Material and slope failure in sensitive clays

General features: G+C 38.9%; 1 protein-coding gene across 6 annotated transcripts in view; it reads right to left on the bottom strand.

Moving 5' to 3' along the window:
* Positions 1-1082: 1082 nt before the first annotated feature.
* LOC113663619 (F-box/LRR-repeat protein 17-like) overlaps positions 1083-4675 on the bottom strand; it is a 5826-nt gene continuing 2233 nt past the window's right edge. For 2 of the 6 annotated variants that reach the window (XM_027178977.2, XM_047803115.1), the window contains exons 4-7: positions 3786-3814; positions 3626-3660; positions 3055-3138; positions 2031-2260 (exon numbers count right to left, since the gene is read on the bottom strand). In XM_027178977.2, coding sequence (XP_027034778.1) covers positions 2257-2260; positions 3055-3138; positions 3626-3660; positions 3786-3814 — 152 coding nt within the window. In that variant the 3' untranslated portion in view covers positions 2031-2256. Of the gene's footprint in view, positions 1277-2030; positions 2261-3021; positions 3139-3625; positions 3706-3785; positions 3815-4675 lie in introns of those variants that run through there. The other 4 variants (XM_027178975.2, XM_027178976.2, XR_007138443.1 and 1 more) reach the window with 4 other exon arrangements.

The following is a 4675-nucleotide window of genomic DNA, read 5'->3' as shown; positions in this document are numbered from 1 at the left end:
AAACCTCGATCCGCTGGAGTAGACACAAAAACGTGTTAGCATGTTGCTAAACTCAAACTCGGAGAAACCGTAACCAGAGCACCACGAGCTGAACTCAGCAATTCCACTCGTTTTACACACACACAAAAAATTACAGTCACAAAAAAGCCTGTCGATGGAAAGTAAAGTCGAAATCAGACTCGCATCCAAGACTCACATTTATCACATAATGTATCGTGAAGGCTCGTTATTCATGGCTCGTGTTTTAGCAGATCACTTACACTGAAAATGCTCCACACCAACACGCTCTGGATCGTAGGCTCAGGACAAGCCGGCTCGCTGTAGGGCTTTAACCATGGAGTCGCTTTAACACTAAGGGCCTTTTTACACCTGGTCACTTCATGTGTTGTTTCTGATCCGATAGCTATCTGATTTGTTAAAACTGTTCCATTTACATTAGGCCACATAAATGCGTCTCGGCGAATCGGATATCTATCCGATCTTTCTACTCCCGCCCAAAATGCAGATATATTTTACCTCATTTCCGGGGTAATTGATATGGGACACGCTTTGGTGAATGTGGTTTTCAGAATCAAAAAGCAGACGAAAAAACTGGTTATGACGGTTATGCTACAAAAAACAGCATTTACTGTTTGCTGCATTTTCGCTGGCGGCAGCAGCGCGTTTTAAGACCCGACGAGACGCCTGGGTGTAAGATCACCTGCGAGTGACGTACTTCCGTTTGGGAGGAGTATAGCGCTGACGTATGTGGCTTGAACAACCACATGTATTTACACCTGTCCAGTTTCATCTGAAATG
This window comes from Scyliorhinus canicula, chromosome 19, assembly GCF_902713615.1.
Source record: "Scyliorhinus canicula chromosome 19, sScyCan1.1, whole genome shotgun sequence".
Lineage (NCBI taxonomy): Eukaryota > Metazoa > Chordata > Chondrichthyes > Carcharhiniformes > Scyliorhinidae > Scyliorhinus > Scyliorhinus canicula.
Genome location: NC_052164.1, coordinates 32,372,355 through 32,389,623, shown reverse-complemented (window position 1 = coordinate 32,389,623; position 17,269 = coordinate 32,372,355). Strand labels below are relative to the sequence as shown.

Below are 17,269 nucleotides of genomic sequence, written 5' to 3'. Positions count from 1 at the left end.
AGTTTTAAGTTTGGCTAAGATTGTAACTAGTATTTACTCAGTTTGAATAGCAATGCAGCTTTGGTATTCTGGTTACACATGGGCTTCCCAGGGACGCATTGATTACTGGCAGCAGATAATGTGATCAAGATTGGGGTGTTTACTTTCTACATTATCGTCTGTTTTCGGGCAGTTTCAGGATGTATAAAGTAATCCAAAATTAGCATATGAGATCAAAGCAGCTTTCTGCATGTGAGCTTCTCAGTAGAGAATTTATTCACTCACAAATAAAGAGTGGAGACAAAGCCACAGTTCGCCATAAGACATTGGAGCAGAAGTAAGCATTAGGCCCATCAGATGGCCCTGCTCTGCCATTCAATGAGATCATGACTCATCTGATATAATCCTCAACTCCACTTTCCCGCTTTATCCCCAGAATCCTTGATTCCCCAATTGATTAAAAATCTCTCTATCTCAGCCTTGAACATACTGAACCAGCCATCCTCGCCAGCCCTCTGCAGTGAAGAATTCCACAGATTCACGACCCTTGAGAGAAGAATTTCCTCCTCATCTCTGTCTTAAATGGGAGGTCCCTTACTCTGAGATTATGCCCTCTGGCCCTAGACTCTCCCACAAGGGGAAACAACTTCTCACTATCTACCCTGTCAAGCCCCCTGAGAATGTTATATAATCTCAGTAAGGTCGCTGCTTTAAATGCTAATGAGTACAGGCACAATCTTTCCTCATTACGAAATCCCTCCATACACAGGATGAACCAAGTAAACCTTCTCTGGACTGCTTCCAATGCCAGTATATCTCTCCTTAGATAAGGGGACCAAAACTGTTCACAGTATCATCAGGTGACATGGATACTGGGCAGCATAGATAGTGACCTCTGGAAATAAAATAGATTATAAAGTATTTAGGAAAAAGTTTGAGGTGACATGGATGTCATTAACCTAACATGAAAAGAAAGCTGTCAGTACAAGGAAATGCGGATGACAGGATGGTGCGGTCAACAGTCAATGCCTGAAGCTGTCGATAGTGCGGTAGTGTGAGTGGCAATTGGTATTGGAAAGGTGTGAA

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Recent and historic landslides in sensitive clays caused by an external disturbance point to the importance of understanding the acting failure processes. This includes the global slope behaviour and the local material response. Sensitive clay is a brittle material in the sense that it displays strain-softening behaviour under undrained shear deformation. In turn, strain-softening may lead to a progressive failure development in a slope. While traditional methods for slope stability assessments are based on limit equilibrium and rely on input on a strain independent soil strength, the understanding and modelling of progressive failure relies also on the soil stiffness, the rate of strain-softening and the residual resistance. These aspects have been exemplified and quantified in the present work. In particular, the initial stress state of a slope is identified as governing when considering the safety margin and potential failure extent. On the local material level, strain-softening holds the potential to cause strain localization and shear band formation. Two experimental setups have been utilized to examine the shear response of quick clay; a modified triaxial device where shear band formation is allowed and a field shear vane with over-coring of the sheared soil element. Strain localization and shear band formation was seen to initiate close to the undrained peak shear resistance. A clear effect of the displacement rate on the post-peak properties of sensitive clay is observed. Increasing the displacement rate increases the brittleness, both in terms of higher rate of strainsoftening and lower ultimate end-of-test resistance. The underlying mechanisms are argued to be related to the contractant behaviour of sensitive clay at failure and the corresponding generation of excess pore pressure. This situation can cause internal gradients of pore pressure and local drainage in the vicinity of the shear band. This hypothesis is supported by coherence between numerical simulations of local drainage and the experimental results as well as microscopy analyses which reveal a reduction in porosity in the shear band. The latter is a direct observation of contractant material behaviour and implies migration of water. The microscopy analyses have shown a mm-scale shear band as a non-smooth feature with complex inner systems of minor shears (μm size). The width of the shear band is a function of the applied displacement rate, presumably through processes of internal drainage of excess pore pressure. Higher rate yields a thinner band. The width of the minor shears is given by the microstructure. The strong brittleness of sensitive clay at high displacement rates under shear band formation motivates a recommendation to use a design approach close to a first yield criterion if the construction situation might include such high rates. The thesis provides insight for understanding slope and material failure in sensitive clays. It highlights and treats aspects needed for further work in the direction of an improved and unified methodology for slope stability assessments in these clays. In the extension of the work it is suggested to focus on the initial stress state of slopes as well as a study of the relation between material behaviour in laboratory experiments and full scale slopes.